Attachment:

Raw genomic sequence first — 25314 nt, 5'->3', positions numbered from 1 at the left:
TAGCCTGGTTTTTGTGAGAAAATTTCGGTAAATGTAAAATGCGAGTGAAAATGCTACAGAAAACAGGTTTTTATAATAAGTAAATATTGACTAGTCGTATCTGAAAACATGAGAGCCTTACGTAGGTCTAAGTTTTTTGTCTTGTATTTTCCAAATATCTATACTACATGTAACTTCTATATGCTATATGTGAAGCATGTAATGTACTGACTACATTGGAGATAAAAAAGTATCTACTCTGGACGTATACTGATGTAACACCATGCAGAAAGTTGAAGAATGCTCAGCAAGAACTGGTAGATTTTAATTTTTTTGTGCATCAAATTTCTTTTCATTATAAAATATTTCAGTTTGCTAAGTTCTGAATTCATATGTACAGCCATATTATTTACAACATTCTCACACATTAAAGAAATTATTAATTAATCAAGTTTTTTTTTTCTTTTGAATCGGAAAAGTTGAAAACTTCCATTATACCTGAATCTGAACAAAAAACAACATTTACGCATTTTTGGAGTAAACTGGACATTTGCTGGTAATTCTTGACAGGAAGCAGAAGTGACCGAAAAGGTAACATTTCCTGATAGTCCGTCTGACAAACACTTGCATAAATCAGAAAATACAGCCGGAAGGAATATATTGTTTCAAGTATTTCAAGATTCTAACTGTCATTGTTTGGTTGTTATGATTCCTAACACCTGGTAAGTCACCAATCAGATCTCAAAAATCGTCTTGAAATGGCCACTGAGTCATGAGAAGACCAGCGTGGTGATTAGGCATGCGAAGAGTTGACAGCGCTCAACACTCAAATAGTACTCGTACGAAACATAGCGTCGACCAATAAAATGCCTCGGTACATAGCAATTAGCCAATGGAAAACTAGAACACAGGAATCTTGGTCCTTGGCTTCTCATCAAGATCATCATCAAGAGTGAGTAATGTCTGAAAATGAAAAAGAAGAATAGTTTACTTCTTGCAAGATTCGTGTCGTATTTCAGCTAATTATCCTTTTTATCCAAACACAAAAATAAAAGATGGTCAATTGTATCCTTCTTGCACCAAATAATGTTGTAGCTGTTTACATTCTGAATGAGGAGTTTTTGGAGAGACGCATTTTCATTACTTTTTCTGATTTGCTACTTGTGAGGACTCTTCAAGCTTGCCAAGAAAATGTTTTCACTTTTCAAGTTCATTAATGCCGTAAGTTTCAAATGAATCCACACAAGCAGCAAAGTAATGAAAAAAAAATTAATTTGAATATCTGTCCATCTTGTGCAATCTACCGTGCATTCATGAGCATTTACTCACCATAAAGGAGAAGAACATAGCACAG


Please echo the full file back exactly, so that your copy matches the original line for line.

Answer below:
Raw genomic sequence first — 25314 nt, 5'->3', positions numbered from 1 at the left:
TAGCCTGGTTTTTGTGAGAAAATTTCGGTAAATGTAAAATGCGAGTGAAAATGCTACAGAAAACAGGTTTTTATAATAAGTAAATATTGACTAGTCGTATCTGAAAACATGAGAGCCTTACGTAGGTCTAAGTTTTTTGTCTTGTATTTTCCAAATATCTATACTACATGTAACTTCTATATGCTATATGTGAAGCATGTAATGTACTGACTACATTGGAGATAAAAAAGTATCTACTCTGGACGTATACTGATGTAACACCATGCAGAAAGTTGAAGAATGCTCAGCAAGAACTGGTAGATTTTAATTTTTTTGTGCATCAAATTTCTTTTCATTATAAAATATTTCAGTTTGCTAAGTTCTGAATTCATATGTACAGCCATATTATTTACAACATTCTCACACATTAAAGAAATTATTAATTAATCAAGTTTTTTTTTTCTTTTGAATCGGAAAAGTTGAAAACTTCCATTATACCTGAATCTGAACAAAAAACAACATTTACGCATTTTTGGAGTAAACTGGACATTTGCTGGTAATTCTTGACAGGAAGCAGAAGTGACCGAAAAGGTAACATTTCCTGATAGTCCGTCTGACAAACACTTGCATAAATCAGAAAATACAGCCGGAAGGAATATATTGTTTCAAGTATTTCAAGATTCTAACTGTCATTGTTTGGTTGTTATGATTCCTAACACCTGGTAAGTCACCAATCAGATCTCAAAAATCGTCTTGAAATGGCCACTGAGTCATGAGAAGACCAGCGTGGTGATTAGGCATGCGAAGAGTTGACAGCGCTCAACACTCAAATAGTACTCGTACGAAACATAGCGTCGACCAATAAAATGCCTCGGTACATAGCAATTAGCCAATGGAAAACTAGAACACAGGAATCTTGGTCCTTGGCTTCTCATCAAGATCATCATCAAGAGTGAGTAATGTCTGAAAATGAAAAAGAAGAATAGTTTACTTCTTGCAAGATTCGTGTCGTATTTCAGCTAATTATCCTTTTTATCCAAACACAAAAATAAAAGATGGTCAATTGTATCCTTCTTGCACCAAATAATGTTGTAGCTGTTTACATTCTGAATGAGGAGTTTTTGGAGAGACGCATTTTCATTACTTTTTCTGATTTGCTACTTGTGAGGACTCTTCAAGCTTGCCAAGAAAATGTTTTCACTTTTCAAGTTCATTAATGCCGTAAGTTTCAAATGAATCCACACAAGCAGCAAAGTAATGAAAAAAAAATTAATTTGAATATCTGTCCATCTTGTGCAATCTACCGTGCATTCATGAGCATTTACTCACCATAAAGGAGAAGAACATAGCACAG